The Utah House of Representatives recently passed a bill regulating certain breeders in the state. The current version contains many amendments requested by the AKC.
We encourage Utah clubs and hobbyists to contact the sponsor and thank him for listening to concerns and amending the bill:
Rep. Norman Thurston
AKC thanks the many club members, breeders, exhibitors and sportsmen who took the time to contact Utah Representatives about House Bill 359. Your voice made a difference for home-based breeders and hobbyists in the state!
The bill now goes to the Utah Senate for consideration.
Summary of Amended Bill:
As passed by the Utah House of Representatives, House Bill 359 contains the following changes:
- Removal of breeder permits and inspections – The original bill required a permit for all breeders, and possible inspections of private homes. These provisions were removed from the bill.
- Clarifications on definition of “dog breeder” – As passed by the House, the definition of “dog breeder” is one who breeds “for the primary or express purpose of selling, trading, bartering, or…transferring offspring for profit.” The words “primary or express purpose” were offered by the sponsor as a floor amendment just prior to the vote to address concerns raised by AKC that the definition could impact hobbyists any time this section of code was amended in the future. In addition, the bill clarifies that the definition does not include those who breed only one litter per year.
- Clarification that “Dog Breeding Premises” do not include private residences – This important clarification will ensure that any subsequent laws or regulations regarding dog breeding premises will not impact private homes. It was an important provision requested by AKC, as often provisions can include specific requirements regarding flooring, lighting, etc. that are appropriate for separate kennels but not homes.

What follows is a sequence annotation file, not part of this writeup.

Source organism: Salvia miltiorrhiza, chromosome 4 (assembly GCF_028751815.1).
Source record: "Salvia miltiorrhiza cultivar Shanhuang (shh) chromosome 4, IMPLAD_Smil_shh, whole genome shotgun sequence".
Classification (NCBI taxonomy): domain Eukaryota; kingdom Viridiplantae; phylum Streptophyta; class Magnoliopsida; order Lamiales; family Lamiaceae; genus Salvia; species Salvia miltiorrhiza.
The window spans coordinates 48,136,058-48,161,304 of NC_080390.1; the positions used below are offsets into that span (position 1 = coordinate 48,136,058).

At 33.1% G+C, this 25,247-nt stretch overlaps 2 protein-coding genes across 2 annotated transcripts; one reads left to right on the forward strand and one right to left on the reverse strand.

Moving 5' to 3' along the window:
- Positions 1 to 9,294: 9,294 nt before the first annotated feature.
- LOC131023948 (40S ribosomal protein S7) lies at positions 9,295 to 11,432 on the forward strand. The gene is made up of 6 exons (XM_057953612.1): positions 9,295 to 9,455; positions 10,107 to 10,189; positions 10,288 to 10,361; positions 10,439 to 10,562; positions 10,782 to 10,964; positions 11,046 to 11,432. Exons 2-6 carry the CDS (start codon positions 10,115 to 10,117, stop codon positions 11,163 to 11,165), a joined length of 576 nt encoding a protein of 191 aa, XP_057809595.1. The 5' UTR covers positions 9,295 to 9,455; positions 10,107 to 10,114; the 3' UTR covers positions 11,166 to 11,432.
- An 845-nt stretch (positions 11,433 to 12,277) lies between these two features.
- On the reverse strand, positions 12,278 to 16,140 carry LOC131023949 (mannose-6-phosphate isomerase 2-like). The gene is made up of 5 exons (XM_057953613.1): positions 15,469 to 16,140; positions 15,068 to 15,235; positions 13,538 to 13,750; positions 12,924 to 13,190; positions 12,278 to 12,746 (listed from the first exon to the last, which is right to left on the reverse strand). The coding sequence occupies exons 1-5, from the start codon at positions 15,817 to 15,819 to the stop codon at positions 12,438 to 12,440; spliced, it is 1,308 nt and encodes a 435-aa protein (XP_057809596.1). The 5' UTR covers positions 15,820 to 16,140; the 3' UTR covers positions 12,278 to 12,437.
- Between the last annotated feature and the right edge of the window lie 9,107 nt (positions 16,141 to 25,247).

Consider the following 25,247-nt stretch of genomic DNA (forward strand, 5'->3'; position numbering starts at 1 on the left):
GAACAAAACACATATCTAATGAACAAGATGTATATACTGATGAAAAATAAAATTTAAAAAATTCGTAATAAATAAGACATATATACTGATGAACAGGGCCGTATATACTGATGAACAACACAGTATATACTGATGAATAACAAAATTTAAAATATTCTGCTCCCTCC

- Clarification on record-keeping requirements – Amendments remove requirements that breeders keep records on a dog’s “behavioral issues”, which was unclear and undefined. Instead, the bill now states that those meeting the definition of “dog breeder” must keep records on a dog’s dangerous behaviors.
- Removal of arbitrary litter restrictions – The bill had prevented a female from being bred more than once in a 12-month period. After discussions with AKC, the bill now states that a veterinarian must examine the female to “determine that it is safe” to breed her more than once in the year. While this is not the exact language AKC requested, we believe that this is an important improvement and appreciate that the arbitrary restrictions have been removed.
- Reasonable requirements for dog breeders – Rather than all regulations and requirements being developed at a later date, the bill now contains some basic, reasonable requirements for all who meet the definition of dog breeder. This includes requiring veterinary checks for breeding females, a prohibition on selling dogs under 8 weeks of age, and a statement that all dog breeders must comply with current Utah code regarding preventing animal cruelty.
While this does not prevent future regulations, it ensures that as a baseline, requirements for dog breeders are reasonable and defined in Utah Code.
AKC Government Relations greatly appreciates these amendments and will continue to monitor this legislation. For questions or more information, contact AKC GR at email@example.com.